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Gross inspection was done and representative sections were taken. The unfixed tissue sections were then laid on tissue holders over liquid freezing medium for taking sections in the cryostat (Leica CM1900) set between −25° and −30°C, and 5 μm thin sections are taken on a clean slide and stained with toluidine blue and hematoxylin and eosin (H and E) stain as per the standard frozen section staining technique. The frozen section slides were studied and characterized as benign or malignant. For the final histopathology, all specimens were fixed in 10% buffered formalin. Histological diagnosis of paraffin-embedded tissue was considered as the gold standard for statistical evaluation of cytological diagnosis. For statistical purposes, all malignant lesions and borderline ovarian tumors were taken as a positive control and all benign lesions were taken as a negative control. Cytology and histology-positive cases were labeled true positive, histology-positive and cytology-negative cases were labeled as false negative, histology and cytology-negative cases were labeled as true negative, and histology-negative and cytology-positive cases were labeled as false positive. Sensitivity, specificity, and diagnostic accuracy were calculated using descriptive statistics.


   Results Top


The total number of ovarian tumors studied was 48, and age ranged from 14 to 70 years (mean age = 36.44 years). Out of these 48 tumors, there were 34 epithelial tumors (70.83%), 11 germ cell tumors (22.92%), and 3 sex cord stromal tumors (6.25%). Among the epithelial tumors, 17 benign, 2 borderline, and 15 malignant epithelial tumors were seen. There were 4 benign and 7 malignant germ cell tumors. The sex cord stromal tumors comprised 1 case of fibroma and 2 cases of adult granulosa cell tumor. The scrape technique was found to be the best method for preparing the smears. Adequate cellularity was seen in all of the cases (100%) in both crush and scrape smears. Cellularity was highest in scrape smears compared to other techniques and morphological preservation was also better. Among the 48 cases, FNAC was indeterminate in 2 cases (4.17%) comprising serous cystadenofibroma and fibroma. Imprint smears were indeterminate in 5 cases (10.41%) comprising 2 cases of serous cystadenofibroma and 1 case each of mature cystic teratoma, fibroma, and grade 1 immature teratoma, respectively. All of these indeterminate cases were due to low cellularity.

Toluidine blue stain took less than 1 min and was able to show comparable cytoplasmic and nuclear differentiation. The stromal fragments were also beautifully highlighted.

Borderline mucinous tumor was reported as mucinous cystadenoma (false negative) in 1 case in IOC and both the cases in frozen section. Mucinous cystadenoma was also incorrectly reported as borderline tumor (false positive) in a single case. Immature teratoma grade 1 was incorrectly reported as mature in 2 cases (false negative) in both IOC and frozen section.

The benign mucinous tumors were cystic (13/13). IOC showed tall columnar cells forming honeycomb-like clusters [Figure 1]a with basally placed nuclei and empty looking cytoplasm in a mucinous background [[Figure 1]a, inset].
Figure 1: (a) Mucinous cystadenoma: FNAC smear reveal cohesive cell clusters with honey combing. Toluidine blue stain, 100×. (A-Inset)—Cluster of monomorphic epithelial cells with moderate to abundant vacuolated cytoplasm. (Giemsa stain, x400). (b) Borderline mucinous cystadenoma: Scrape smear shows high cellularity and cellular overlapping. (Giemsa stain, x100). (c) Mucinous adenocarcinoma (moderately differentiated). FNAC smear showing marked nuclear pleomorphism. (Giemsa stain, x100). (d) Mucinous adenocarcinoma (moderately differentiated): Imprint smear shows mucoid background and scattered hyperchromatic cells. (Giemsa stain, x100)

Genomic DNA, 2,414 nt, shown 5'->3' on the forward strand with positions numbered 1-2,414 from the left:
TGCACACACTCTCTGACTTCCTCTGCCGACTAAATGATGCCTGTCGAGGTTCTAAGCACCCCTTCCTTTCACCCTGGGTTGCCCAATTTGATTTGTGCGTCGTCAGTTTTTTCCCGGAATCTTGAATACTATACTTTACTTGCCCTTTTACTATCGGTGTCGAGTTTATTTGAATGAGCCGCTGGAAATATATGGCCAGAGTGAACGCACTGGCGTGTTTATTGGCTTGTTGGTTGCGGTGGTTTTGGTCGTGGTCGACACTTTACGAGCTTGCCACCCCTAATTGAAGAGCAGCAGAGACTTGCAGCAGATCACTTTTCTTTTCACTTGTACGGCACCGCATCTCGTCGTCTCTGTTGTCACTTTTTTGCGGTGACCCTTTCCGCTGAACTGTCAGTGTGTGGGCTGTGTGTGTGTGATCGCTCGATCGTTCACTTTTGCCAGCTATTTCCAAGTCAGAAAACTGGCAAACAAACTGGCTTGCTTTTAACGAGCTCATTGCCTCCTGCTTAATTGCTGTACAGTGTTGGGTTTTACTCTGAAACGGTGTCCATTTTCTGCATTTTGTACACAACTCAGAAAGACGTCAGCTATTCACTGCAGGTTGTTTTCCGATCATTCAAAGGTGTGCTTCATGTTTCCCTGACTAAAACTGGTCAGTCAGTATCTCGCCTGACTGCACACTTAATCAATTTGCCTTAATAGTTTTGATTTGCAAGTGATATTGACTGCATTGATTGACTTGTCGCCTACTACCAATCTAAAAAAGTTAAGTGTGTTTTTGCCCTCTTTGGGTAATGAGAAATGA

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Both the borderline mucinous tumors were complex cysts comprising multiloculated cysts on cut section. Smears from 1 borderline mucinous tumor which was picked up on cytology demonstrated cohesive sheets of mucin-secreting columnar cells with moderate degree of cell overlapping and many dispersed cells. There was mild to moderate degree of nuclear atypia and pleomorphism [Figure 1]b. On histopathology, nuclear stratification and atypia was noted with abundant apical mucin.

The mucinous adenocarcinoma were mostly solid cystic (4/6). The smears showed dirty mucinous background and discohesive clusters as well as dispersed moderately pleomorphic cells [Figure 1]c. Few of the cells also showed mucin vacuoles [Figure 1]d.

All the benign serous tumors (n = 4) were predominantly cystic filled with pale straw-colored fluid. Smears comprised papillaroid clusters as well as monomorphic sheets of epithelial cells with small dark, bland nuclei, and moderate to abundant cytoplasm. The background was clean in 75% cases [[Figure 2]a, inset].
Figure 2: (a-Inset): Serous cystadenofibroma: Scrape smear showing clusters of monomorphic epithelial cells; no stromal fragments seen. (Giemsa stain, x100). (b) Serous adenocarcinoma (moderately differentiated): Scrape smear moderate pleomorphism, inflammatory background and mitosis (inset). (Giemsa stain, x400)

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There were 8 cases of serous adenocarcinoma, all of which were solid cystic in 50% cases and predominantly solid in the rest of the cases. The IOC smears were richly cellular showing cells with a high nucleocytoplasmic ratio present in papillary clusters as well as dispersed singly [[Figure 2]b, inset]. Background showed necrosis and foamy macrophages. Psammoma bodies were seen only in a single case.

A single case of malignant Brenner tumor was predominantly solid with few cystic areas filled with fluid. Tumor typing was not possible on cytology, and tumor grading revealed well-differentiated carcinoma. The smears were cellular showing mild nuclear pleomorphism [Figure 3]a, prominent nucleoli [Figure 3]b, and occasional nuclear grooves [[Figure 3]b, inset], giving an impression of low-grade malignant tumor of epithelial type, and possibility of granulosa cell tumor could not be ruled out.